To take each of the three panels separately, the central piece, that is always the main focus of any triptych, concentrates on the subject title - namely the risen Jesus appearing from the tomb. That is, after all, the Resurrection itself. As the artist captures him in traditionally dramatic and animated Baroque style, complete with flashes of light to contrast him with the rest of the scene, the other figures cower in surprise and fear.
On the left hand panel is John the Baptist, whilst on the opposing wing of this triptych is Martina of Rome. Invariably, a painting put together with three panels like this will depict related scenes on each one, and then place the most significant element in the middle. Some triptychs will have hinges on each of the wings so that the piece can be closed, revealing a further artwork on the outside. That is not the case in this Rubens work.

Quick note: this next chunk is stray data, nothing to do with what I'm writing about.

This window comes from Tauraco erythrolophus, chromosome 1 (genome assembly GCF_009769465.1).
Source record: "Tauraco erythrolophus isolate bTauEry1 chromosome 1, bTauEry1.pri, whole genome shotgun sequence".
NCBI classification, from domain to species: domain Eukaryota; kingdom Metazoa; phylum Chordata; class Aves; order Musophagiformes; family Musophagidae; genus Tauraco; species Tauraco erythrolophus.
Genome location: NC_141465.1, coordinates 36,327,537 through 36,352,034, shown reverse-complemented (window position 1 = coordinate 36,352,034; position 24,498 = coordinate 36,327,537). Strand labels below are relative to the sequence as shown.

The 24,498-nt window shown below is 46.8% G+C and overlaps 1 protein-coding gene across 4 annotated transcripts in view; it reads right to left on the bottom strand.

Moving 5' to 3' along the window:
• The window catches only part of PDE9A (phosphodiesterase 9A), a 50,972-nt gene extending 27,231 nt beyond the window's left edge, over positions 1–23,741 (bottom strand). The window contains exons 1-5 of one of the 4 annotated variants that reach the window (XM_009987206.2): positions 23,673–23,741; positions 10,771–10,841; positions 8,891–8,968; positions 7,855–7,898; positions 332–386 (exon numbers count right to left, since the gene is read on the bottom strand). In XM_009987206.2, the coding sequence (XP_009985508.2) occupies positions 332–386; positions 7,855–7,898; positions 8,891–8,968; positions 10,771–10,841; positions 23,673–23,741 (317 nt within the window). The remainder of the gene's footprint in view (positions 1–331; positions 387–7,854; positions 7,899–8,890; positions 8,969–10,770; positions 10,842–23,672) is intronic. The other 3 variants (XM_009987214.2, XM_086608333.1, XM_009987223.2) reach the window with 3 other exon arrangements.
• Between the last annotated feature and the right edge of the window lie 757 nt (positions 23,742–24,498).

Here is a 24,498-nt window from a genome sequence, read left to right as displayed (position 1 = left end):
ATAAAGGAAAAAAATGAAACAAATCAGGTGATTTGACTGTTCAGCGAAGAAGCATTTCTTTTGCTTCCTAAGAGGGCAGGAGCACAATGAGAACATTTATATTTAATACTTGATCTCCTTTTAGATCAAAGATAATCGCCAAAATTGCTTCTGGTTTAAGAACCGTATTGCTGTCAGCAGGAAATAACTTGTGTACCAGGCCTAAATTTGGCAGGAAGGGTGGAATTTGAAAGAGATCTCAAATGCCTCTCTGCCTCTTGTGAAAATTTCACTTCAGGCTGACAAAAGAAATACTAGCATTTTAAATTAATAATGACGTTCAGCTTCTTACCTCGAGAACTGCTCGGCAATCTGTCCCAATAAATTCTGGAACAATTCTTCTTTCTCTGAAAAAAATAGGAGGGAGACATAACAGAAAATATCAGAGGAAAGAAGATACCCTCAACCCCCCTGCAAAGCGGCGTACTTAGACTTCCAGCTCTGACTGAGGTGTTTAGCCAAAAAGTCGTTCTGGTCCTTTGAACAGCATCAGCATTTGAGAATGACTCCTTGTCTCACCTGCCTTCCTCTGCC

The city of Antwerp played an important role in the Northern Renaissance and much of the art produced there during that time is still on display here. For example, the Resurrection of Christ triptych can now be found at the Cathedral of Our Lady, a fitting institution for such a breaktaking panel painting. This Cathedral was finished in 1521 after several stages of development that took nearly two centuries to complete. This was the norm for large scale buildings at that time right across Europe.